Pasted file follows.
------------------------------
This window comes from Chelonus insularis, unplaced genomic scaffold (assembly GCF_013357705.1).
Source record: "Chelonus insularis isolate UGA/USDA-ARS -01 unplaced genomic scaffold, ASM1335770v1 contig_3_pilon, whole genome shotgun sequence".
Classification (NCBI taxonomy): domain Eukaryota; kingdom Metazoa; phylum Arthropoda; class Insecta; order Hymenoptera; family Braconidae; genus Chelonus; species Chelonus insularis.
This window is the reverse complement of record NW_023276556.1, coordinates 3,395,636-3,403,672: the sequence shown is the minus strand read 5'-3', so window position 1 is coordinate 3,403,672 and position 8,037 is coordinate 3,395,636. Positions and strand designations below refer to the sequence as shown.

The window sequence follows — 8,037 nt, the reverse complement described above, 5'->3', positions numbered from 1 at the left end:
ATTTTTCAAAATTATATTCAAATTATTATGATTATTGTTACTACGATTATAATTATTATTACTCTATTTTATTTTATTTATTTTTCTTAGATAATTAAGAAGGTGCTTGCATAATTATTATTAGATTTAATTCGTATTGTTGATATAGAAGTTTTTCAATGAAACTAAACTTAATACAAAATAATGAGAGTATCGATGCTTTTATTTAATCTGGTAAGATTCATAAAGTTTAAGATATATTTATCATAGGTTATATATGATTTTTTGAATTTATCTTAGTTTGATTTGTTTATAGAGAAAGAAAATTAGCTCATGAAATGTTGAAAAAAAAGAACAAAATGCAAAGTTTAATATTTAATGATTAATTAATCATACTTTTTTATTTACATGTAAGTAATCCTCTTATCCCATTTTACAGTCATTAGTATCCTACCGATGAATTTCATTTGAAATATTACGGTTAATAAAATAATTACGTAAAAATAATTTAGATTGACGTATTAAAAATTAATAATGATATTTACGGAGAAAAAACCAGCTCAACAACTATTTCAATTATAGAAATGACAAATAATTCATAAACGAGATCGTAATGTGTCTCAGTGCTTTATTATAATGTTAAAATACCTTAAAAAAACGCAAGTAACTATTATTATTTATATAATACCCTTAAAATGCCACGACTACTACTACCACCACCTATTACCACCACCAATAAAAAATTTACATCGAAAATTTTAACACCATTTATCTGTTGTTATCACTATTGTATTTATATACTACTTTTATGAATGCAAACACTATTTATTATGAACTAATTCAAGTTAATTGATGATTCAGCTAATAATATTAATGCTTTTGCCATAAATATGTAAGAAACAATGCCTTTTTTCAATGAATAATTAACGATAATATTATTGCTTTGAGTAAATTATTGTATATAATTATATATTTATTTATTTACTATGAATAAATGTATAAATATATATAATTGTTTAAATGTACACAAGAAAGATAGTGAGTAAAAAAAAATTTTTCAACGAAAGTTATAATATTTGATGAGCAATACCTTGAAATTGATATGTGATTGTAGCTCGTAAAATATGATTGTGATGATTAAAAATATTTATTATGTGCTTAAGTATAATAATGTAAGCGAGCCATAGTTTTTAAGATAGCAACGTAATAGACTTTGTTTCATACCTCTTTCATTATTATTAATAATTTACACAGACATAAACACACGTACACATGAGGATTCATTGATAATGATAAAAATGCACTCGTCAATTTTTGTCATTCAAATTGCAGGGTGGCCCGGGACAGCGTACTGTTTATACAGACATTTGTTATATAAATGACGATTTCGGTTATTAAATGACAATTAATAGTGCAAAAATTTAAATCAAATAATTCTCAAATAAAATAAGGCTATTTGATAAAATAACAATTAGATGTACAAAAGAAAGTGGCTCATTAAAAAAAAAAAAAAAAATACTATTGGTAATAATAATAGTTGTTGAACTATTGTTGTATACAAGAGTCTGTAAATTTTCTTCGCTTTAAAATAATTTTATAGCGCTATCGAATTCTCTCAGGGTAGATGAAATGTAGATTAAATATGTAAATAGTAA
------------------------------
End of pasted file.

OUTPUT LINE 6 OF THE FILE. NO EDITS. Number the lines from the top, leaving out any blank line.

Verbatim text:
ATTTTTCAAAATTATATTCAAATTATTATGATTATTGTTACTACGATTATAATTATTATTACTCTATTTTATTTTATTTATTTTTCTTAGATAATTAAGAAGGTGCTTGCATAATTATTATTAGATTTAATTCGTATTGTTGATATAGAAGTTTTTCAATGAAACTAAACTTAATACAAAATAATGAGAGTATCGATGCTTTTATTTAATCTGGTAAGATTCATAAAGTTTAAGATATATTTATCATAGGTTATATATGATTTTTTGAATTTATCTTAGTTTGATTTGTTTATAGAGAAAGAAAATTAGCTCATGAAATGTTGAAAAAAAAGAACAAAATGCAAAGTTTAATATTTAATGATTAATTAATCATACTTTTTTATTTACATGTAAGTAATCCTCTTATCCCATTTTACAGTCATTAGTATCCTACCGATGAATTTCATTTGAAATATTACGGTTAATAAAATAATTACGTAAAAATAATTTAGATTGACGTATTAAAAATTAATAATGATATTTACGGAGAAAAAACCAGCTCAACAACTATTTCAATTATAGAAATGACAAATAATTCATAAACGAGATCGTAATGTGTCTCAGTGCTTTATTATAATGTTAAAATACCTTAAAAAAACGCAAGTAACTATTATTATTTATATAATACCCTTAAAATGCCACGACTACTACTACCACCACCTATTACCACCACCAATAAAAAATTTACATCGAAAATTTTAACACCATTTATCTGTTGTTATCACTATTGTATTTATATACTACTTTTATGAATGCAAACACTATTTATTATGAACTAATTCAAGTTAATTGATGATTCAGCTAATAATATTAATGCTTTTGCCATAAATATGTAAGAAACAATGCCTTTTTTCAATGAATAATTAACGATAATATTATTGCTTTGAGTAAATTATTGTATATAATTATATATTTATTTATTTACTATGAATAAATGTATAAATATATATAATTGTTTAAATGTACACAAGAAAGATAGTGAGTAAAAAAAAATTTTTCAACGAAAGTTATAATATTTGATGAGCAATACCTTGAAATTGATATGTGATTGTAGCTCGTAAAATATGATTGTGATGATTAAAAATATTTATTATGTGCTTAAGTATAATAATGTAAGCGAGCCATAGTTTTTAAGATAGCAACGTAATAGACTTTGTTTCATACCTCTTTCATTATTATTAATAATTTACACAGACATAAACACACGTACACATGAGGATTCATTGATAATGATAAAAATGCACTCGTCAATTTTTGTCATTCAAATTGCAGGGTGGCCCGGGACAGCGTACTGTTTATACAGACATTTGTTATATAAATGACGATTTCGGTTATTAAATGACAATTAATAGTGCAAAAATTTAAATCAAATAATTCTCAAATAAAATAAGGCTATTTGATAAAATAACAATTAGATGTACAAAAGAAAGTGGCTCATTAAAAAAAAAAAAAAAAATACTATTGGTAATAATAATAGTTGTTGAACTATTGTTGTATACAAGAGTCTGTAAATTTTCTTCGCTTTAAAATAATTTTATAGCGCTATCGAATTCTCTCAGGGTAGATGAAATGTAGATTAAATATGTAAATAGTAA